typeb.jpg
Then someone came up with the idea of a 'linear fader' with a pivoted arm which dragged contacts across an arc of studs, each connected to a chain of resistors to make an adjustable balanced attenuator. (Note the two microswitches which operate at each end of the fader travel.)

Image

This arrangement allows a lot of faders to be placed next to each other so that several could be operated with separate fingers, allowing multiple channels to be balanced simultaneously, and allowing far more channels to be controlled in a compact desk.

However, the fader knob obviously travels on an arc -- it goes up and over. Here is a Painton quadrant fader looking end on, with a BBC fader scale.
Image

If that is installed into a flat console desktop, then the scale numbers on the side away from the operator (0-10) become invisible and so it's impossible to open the fader accurately to a particular mark because you can't see it.

But if the fader is configured to open towards the operator, it becomes very easy to open to a particular setting because that's marked on the side facing the operator.

Standard BBC practice was to use 23 (the scale goes up to 30) as the unity gain point on the fader. During rehearsals the operator would 'take levels' and note down the required fader setting on the script -- 20, 23, 27 or whatever it might need. During the recording/broadcast they would note the required value from their script for an upcoming source, place their thumb on the scale in the appropriate position, and be confident that they would open the fader to exactly the right mark every time. The up-and-over action also worked very well with the human wrist -- it is a very natural movement.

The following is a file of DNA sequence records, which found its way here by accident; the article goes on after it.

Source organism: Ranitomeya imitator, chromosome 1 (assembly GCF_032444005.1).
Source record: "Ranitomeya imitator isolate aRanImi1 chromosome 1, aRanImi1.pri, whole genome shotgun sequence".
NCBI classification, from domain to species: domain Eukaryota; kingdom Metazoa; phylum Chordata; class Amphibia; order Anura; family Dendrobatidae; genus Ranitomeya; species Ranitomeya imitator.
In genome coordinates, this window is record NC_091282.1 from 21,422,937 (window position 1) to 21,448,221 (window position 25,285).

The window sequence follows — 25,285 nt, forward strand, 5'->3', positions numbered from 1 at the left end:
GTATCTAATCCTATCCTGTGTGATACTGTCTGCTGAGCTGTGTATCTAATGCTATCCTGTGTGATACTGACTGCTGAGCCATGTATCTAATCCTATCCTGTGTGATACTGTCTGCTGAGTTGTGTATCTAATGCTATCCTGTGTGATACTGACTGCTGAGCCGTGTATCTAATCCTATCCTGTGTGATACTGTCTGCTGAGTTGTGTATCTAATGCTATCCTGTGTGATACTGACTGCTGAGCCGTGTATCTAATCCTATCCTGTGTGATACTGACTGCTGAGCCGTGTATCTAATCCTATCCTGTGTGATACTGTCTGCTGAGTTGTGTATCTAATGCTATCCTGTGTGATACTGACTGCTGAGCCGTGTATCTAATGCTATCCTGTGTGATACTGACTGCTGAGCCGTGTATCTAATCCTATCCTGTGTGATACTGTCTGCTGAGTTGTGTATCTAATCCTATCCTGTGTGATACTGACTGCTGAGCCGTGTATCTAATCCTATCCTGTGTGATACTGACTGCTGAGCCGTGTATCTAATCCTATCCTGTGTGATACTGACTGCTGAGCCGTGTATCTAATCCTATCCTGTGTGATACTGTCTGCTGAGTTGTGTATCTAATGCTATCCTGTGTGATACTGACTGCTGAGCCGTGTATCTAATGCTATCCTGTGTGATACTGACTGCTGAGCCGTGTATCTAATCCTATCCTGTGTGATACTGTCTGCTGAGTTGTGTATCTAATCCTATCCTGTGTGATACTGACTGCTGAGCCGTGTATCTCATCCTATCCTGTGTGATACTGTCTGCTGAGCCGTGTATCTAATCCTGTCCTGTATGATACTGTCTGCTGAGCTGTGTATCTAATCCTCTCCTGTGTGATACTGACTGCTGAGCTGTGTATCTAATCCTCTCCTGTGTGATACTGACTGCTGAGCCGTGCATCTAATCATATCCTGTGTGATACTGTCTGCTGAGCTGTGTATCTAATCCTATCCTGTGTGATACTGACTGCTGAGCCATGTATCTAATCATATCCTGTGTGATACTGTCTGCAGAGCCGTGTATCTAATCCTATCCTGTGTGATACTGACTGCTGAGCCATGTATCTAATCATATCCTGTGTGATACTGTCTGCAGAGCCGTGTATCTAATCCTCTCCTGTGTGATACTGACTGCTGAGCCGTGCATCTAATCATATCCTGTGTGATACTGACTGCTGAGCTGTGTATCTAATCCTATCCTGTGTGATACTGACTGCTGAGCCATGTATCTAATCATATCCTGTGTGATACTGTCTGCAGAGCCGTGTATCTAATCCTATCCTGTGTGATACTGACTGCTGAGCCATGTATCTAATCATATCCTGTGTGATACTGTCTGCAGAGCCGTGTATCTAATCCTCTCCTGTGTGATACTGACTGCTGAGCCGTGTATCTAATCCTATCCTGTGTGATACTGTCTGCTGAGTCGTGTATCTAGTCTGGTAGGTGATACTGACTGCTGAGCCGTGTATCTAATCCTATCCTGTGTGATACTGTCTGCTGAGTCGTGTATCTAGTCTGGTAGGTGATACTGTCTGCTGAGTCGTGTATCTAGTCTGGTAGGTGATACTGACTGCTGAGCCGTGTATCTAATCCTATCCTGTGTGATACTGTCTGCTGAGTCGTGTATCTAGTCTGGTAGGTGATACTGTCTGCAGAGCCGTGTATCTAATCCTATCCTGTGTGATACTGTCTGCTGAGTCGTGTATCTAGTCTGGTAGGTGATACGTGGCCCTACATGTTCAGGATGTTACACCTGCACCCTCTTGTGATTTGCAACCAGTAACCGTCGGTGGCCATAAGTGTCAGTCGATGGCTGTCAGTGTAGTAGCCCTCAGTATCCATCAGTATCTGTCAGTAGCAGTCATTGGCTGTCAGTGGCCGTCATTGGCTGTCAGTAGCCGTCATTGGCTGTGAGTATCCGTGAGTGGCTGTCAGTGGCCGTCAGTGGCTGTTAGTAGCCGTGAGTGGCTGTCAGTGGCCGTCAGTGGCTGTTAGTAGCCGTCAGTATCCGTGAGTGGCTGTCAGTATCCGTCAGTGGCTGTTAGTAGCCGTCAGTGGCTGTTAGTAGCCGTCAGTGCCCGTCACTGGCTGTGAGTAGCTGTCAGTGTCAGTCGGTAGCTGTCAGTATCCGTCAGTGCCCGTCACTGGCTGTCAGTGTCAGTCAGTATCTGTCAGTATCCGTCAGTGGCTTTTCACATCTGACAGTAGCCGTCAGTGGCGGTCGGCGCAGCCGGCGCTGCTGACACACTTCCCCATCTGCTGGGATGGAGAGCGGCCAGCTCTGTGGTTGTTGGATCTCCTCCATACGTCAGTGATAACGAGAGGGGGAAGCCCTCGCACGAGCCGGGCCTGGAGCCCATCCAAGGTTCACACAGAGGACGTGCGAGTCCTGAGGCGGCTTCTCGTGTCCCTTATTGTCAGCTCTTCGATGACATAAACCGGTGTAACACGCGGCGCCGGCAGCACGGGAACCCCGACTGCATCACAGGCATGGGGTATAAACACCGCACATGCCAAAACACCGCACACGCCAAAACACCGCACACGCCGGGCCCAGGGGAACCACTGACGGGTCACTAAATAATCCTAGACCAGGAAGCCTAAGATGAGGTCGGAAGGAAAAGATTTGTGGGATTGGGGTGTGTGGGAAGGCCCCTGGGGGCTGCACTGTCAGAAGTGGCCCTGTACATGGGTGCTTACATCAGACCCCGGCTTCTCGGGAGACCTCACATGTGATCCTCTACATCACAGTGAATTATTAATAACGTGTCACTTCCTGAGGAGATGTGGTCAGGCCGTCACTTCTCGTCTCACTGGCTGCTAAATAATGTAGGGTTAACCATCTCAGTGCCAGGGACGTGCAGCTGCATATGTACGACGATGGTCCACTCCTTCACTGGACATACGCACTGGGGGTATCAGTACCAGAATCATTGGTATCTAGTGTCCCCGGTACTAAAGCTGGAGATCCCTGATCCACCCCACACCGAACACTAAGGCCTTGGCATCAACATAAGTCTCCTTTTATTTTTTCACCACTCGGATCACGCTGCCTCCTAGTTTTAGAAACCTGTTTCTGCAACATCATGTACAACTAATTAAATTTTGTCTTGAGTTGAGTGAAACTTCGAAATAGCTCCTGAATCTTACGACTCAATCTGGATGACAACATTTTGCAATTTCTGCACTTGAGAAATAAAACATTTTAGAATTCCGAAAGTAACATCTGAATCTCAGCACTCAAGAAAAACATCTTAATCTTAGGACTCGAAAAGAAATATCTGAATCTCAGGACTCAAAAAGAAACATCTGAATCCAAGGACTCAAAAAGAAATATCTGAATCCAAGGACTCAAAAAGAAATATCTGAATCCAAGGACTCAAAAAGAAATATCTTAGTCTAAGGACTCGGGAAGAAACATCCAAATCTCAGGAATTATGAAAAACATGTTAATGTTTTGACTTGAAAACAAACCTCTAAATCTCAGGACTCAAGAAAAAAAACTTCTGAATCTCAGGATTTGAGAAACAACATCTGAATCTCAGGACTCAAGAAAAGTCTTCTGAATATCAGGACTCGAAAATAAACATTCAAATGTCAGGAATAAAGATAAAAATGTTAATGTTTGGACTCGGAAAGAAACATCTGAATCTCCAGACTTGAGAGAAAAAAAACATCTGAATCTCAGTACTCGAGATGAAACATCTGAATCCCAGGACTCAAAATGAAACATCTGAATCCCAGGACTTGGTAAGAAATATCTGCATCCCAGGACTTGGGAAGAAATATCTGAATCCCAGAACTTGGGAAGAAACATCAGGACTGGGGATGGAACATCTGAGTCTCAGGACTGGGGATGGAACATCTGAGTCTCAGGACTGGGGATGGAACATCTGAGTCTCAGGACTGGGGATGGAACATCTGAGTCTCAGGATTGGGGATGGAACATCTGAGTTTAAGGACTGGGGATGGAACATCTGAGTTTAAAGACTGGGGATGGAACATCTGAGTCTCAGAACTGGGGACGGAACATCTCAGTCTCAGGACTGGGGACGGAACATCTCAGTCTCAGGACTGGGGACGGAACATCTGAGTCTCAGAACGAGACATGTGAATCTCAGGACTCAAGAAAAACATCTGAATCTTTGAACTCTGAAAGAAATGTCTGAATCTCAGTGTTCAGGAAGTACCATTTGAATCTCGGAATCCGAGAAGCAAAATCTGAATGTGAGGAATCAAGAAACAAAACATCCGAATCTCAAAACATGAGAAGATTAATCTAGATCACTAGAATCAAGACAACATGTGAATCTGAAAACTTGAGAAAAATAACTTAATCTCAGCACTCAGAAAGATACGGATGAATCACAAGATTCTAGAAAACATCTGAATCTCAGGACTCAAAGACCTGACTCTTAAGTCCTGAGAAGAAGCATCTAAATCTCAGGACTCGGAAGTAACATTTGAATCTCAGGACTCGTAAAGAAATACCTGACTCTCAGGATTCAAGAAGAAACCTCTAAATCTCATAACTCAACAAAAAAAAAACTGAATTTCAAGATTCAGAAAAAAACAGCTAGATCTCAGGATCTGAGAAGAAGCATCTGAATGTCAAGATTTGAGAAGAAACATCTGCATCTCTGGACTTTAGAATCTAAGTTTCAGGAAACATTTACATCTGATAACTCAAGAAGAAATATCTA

EMI also used Painton quadrant faders, but with a different scale and in the opposite direction. The scale had 'Out' at the near end (off) and went up to (I think) +20 at the far end, with ) at the unity mark.

Image

Another nice feature of those Painton quadrant faders was that they could be fitted with lightbulbs at each end to illuminate the perspex cover. That could be used to indicate active channels or, when different colour bulbs were used, to indicate channel group routing (or other functions).

Image

This was over forty years before Studer decided to 'invent' the idea of coloured fader slots to indicate channel routing etc, and patent it as 'FaderGlow'... (Now also seen on some Soundcraft digital consoles too)
faderglow.jpg
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Re: Buying microphone cable, 100m drums.

Post by Arpangel »

Music Wolf wrote: Wed Jul 28, 2021 8:01 am
For the benefit of any younger readers who may have wandered in. This is how we used to lay down those sick beats back in the day.

Image


I’m trying to pin down those large monitors, I see a Quad 33/50e under the right hand speaker, but can’t work out what those monitors are.
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Re: Buying microphone cable, 100m drums.

Post by nathanscribe »

Fascinating! Something new every day etc :thumbup:
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Re: Buying microphone cable, 100m drums.

Post by Dan LB »

Thanks for the info Hugh. Fascinating stuff indeed.

I’m definitely going to have to try it out.

As for the ‘fader glow’ you can also find it on some newer Calrecs too…

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Re: Buying microphone cable, 100m drums.

Post by Hugh Robjohns »

Arpangel wrote: Wed Jul 28, 2021 10:31 am I’m trying to pin down those large monitors, I see a Quad 33/50e under the right hand speaker, but can’t work out what those monitors are.

My guess would be Altec Lansing 605A 'Duplex' monitors

Here's the 'hi-fi' version:

Image

Comprised a 15-inch woofer with a mid/treble horn. Used at Abbey Road in the pop music studios (2/3 -- and that picture looks to me like it's Studio 3) from the 1960s.